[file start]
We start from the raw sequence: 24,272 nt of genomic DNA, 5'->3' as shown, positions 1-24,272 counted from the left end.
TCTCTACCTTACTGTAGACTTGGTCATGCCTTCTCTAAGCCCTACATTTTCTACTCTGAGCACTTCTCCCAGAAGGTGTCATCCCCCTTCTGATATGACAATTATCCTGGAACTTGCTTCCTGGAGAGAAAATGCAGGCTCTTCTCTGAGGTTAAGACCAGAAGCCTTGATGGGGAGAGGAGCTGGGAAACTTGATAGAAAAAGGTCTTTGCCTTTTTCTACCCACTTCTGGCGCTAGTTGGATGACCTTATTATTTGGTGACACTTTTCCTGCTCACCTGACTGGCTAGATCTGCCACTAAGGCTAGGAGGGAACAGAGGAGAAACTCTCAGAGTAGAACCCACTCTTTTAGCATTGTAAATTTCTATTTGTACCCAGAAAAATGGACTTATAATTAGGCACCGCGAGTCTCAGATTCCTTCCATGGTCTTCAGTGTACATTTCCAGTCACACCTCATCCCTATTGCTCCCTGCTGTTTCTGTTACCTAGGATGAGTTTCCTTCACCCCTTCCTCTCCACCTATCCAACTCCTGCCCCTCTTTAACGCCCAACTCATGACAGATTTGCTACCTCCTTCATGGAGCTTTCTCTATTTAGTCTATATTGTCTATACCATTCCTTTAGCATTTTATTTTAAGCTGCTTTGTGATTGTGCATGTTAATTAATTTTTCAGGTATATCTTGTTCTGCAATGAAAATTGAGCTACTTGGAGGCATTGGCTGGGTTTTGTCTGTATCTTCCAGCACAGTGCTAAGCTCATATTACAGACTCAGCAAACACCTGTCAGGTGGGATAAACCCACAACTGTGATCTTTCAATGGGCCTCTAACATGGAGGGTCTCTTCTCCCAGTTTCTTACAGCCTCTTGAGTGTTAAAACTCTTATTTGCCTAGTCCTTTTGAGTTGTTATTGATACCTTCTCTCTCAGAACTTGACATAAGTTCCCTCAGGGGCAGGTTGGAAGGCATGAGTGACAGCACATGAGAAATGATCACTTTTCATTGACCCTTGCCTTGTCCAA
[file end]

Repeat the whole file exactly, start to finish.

We start from the raw sequence: 24,272 nt of genomic DNA, 5'->3' as shown, positions 1-24,272 counted from the left end.
TCTCTACCTTACTGTAGACTTGGTCATGCCTTCTCTAAGCCCTACATTTTCTACTCTGAGCACTTCTCCCAGAAGGTGTCATCCCCCTTCTGATATGACAATTATCCTGGAACTTGCTTCCTGGAGAGAAAATGCAGGCTCTTCTCTGAGGTTAAGACCAGAAGCCTTGATGGGGAGAGGAGCTGGGAAACTTGATAGAAAAAGGTCTTTGCCTTTTTCTACCCACTTCTGGCGCTAGTTGGATGACCTTATTATTTGGTGACACTTTTCCTGCTCACCTGACTGGCTAGATCTGCCACTAAGGCTAGGAGGGAACAGAGGAGAAACTCTCAGAGTAGAACCCACTCTTTTAGCATTGTAAATTTCTATTTGTACCCAGAAAAATGGACTTATAATTAGGCACCGCGAGTCTCAGATTCCTTCCATGGTCTTCAGTGTACATTTCCAGTCACACCTCATCCCTATTGCTCCCTGCTGTTTCTGTTACCTAGGATGAGTTTCCTTCACCCCTTCCTCTCCACCTATCCAACTCCTGCCCCTCTTTAACGCCCAACTCATGACAGATTTGCTACCTCCTTCATGGAGCTTTCTCTATTTAGTCTATATTGTCTATACCATTCCTTTAGCATTTTATTTTAAGCTGCTTTGTGATTGTGCATGTTAATTAATTTTTCAGGTATATCTTGTTCTGCAATGAAAATTGAGCTACTTGGAGGCATTGGCTGGGTTTTGTCTGTATCTTCCAGCACAGTGCTAAGCTCATATTACAGACTCAGCAAACACCTGTCAGGTGGGATAAACCCACAACTGTGATCTTTCAATGGGCCTCTAACATGGAGGGTCTCTTCTCCCAGTTTCTTACAGCCTCTTGAGTGTTAAAACTCTTATTTGCCTAGTCCTTTTGAGTTGTTATTGATACCTTCTCTCTCAGAACTTGACATAAGTTCCCTCAGGGGCAGGTTGGAAGGCATGAGTGACAGCACATGAGAAATGATCACTTTTCATTGACCCTTGCCTTGTCCAA